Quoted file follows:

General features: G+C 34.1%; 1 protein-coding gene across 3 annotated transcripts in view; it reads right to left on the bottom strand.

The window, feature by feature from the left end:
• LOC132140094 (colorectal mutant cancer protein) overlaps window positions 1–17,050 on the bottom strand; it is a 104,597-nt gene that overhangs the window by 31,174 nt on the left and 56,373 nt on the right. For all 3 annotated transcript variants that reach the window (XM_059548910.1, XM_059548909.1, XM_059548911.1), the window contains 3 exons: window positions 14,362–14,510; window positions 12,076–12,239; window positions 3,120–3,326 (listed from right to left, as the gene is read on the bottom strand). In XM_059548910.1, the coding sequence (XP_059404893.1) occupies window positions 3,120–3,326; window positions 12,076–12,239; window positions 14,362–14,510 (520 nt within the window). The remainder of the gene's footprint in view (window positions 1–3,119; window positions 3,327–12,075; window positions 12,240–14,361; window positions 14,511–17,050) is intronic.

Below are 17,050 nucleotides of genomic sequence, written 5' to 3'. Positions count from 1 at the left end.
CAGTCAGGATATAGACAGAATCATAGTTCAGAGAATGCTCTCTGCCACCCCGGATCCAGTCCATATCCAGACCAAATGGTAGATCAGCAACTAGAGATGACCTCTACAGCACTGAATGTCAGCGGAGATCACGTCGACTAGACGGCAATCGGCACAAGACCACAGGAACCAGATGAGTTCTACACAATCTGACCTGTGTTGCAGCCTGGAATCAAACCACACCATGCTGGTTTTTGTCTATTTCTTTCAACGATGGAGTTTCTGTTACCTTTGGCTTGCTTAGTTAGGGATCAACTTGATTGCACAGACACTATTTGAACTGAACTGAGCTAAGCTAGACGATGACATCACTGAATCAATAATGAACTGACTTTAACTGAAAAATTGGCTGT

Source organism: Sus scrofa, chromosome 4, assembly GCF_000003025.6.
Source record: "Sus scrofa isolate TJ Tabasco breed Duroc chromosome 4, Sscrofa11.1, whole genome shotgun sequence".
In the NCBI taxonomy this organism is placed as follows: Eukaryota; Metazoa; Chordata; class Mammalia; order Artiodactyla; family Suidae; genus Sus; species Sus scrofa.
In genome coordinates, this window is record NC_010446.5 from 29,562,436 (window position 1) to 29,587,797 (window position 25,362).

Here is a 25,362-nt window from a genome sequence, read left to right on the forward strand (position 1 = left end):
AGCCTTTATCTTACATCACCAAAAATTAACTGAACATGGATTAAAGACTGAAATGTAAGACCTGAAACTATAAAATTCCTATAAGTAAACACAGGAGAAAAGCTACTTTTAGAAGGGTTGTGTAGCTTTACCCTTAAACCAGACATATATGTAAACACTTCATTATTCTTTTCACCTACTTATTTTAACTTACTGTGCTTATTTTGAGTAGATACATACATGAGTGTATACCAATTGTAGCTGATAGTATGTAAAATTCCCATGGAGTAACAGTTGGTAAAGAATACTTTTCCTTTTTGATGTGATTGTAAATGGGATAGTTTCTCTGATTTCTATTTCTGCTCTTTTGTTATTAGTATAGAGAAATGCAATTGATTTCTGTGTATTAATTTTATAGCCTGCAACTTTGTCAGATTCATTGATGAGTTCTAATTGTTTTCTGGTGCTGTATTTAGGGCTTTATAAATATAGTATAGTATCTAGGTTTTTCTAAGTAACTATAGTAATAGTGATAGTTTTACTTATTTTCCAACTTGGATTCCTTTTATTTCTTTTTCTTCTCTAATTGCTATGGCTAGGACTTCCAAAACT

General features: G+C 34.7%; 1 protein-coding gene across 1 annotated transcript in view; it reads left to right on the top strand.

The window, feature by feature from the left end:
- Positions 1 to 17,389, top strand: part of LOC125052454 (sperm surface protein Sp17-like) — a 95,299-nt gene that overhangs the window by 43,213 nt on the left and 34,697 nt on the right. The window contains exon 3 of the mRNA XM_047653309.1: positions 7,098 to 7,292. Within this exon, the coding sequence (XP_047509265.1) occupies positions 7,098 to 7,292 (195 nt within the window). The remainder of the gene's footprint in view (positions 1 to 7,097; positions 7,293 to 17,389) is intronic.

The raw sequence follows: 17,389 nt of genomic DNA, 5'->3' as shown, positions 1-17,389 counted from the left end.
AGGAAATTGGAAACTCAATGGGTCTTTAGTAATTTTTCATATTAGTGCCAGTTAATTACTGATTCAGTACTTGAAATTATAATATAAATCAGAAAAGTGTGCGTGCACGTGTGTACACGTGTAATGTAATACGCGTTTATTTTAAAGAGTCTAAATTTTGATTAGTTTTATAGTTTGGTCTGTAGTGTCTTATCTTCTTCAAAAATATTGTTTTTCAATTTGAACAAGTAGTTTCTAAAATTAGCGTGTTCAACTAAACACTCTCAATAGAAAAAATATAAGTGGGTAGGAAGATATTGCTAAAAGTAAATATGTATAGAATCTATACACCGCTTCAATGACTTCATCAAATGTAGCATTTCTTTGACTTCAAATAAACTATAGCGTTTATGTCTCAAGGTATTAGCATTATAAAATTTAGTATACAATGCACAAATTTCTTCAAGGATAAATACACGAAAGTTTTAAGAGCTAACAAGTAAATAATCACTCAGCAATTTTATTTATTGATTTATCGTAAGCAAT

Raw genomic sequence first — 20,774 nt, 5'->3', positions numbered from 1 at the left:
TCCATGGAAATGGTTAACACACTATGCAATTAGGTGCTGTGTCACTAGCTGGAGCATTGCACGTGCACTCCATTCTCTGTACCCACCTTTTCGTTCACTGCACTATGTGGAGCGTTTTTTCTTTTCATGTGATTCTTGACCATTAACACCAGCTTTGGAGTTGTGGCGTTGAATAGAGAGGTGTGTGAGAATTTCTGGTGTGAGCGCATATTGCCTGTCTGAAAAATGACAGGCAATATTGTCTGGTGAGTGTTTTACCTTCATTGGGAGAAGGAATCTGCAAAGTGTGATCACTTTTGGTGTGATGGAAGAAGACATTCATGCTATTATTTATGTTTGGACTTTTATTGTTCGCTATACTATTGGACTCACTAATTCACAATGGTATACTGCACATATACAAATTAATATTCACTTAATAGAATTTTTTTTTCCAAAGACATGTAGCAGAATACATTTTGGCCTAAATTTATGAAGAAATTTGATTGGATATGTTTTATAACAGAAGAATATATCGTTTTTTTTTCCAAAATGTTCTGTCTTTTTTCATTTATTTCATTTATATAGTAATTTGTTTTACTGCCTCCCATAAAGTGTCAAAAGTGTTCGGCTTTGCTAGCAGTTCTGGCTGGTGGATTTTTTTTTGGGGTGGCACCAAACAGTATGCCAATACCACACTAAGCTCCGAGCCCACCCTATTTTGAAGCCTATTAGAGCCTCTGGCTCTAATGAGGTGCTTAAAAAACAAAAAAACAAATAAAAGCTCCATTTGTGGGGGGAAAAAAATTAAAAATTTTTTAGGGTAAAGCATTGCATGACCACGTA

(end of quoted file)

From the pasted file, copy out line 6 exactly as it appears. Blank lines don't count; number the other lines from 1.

Source organism: Sus scrofa, chromosome 4, assembly GCF_000003025.6.